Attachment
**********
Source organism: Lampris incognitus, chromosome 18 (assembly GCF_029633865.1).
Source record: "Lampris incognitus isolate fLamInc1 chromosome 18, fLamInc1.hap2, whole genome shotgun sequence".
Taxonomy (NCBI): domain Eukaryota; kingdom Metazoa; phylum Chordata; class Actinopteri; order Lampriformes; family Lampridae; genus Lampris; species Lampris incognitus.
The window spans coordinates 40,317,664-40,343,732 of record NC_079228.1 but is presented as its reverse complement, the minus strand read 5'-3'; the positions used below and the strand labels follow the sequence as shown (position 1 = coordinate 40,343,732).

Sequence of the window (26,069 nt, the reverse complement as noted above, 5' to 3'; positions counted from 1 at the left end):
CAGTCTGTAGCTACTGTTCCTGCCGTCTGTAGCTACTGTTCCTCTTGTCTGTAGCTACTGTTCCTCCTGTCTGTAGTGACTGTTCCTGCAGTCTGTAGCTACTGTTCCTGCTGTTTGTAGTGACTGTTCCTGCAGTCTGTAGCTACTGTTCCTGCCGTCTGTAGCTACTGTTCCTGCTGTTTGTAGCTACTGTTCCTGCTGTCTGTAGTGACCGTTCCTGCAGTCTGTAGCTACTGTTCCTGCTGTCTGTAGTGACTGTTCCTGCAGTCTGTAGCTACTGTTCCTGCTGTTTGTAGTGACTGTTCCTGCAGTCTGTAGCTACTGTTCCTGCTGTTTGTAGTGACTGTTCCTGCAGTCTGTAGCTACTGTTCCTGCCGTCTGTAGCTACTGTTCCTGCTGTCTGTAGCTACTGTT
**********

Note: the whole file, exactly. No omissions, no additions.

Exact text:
Source organism: Lampris incognitus, chromosome 18 (assembly GCF_029633865.1).
Source record: "Lampris incognitus isolate fLamInc1 chromosome 18, fLamInc1.hap2, whole genome shotgun sequence".
Taxonomy (NCBI): domain Eukaryota; kingdom Metazoa; phylum Chordata; class Actinopteri; order Lampriformes; family Lampridae; genus Lampris; species Lampris incognitus.
The window spans coordinates 40,317,664-40,343,732 of record NC_079228.1 but is presented as its reverse complement, the minus strand read 5'-3'; the positions used below and the strand labels follow the sequence as shown (position 1 = coordinate 40,343,732).

Sequence of the window (26,069 nt, the reverse complement as noted above, 5' to 3'; positions counted from 1 at the left end):
CAGTCTGTAGCTACTGTTCCTGCCGTCTGTAGCTACTGTTCCTCTTGTCTGTAGCTACTGTTCCTCCTGTCTGTAGTGACTGTTCCTGCAGTCTGTAGCTACTGTTCCTGCTGTTTGTAGTGACTGTTCCTGCAGTCTGTAGCTACTGTTCCTGCCGTCTGTAGCTACTGTTCCTGCTGTTTGTAGCTACTGTTCCTGCTGTCTGTAGTGACCGTTCCTGCAGTCTGTAGCTACTGTTCCTGCTGTCTGTAGTGACTGTTCCTGCAGTCTGTAGCTACTGTTCCTGCTGTTTGTAGTGACTGTTCCTGCAGTCTGTAGCTACTGTTCCTGCTGTTTGTAGTGACTGTTCCTGCAGTCTGTAGCTACTGTTCCTGCCGTCTGTAGCTACTGTTCCTGCTGTCTGTAGCTACTGTT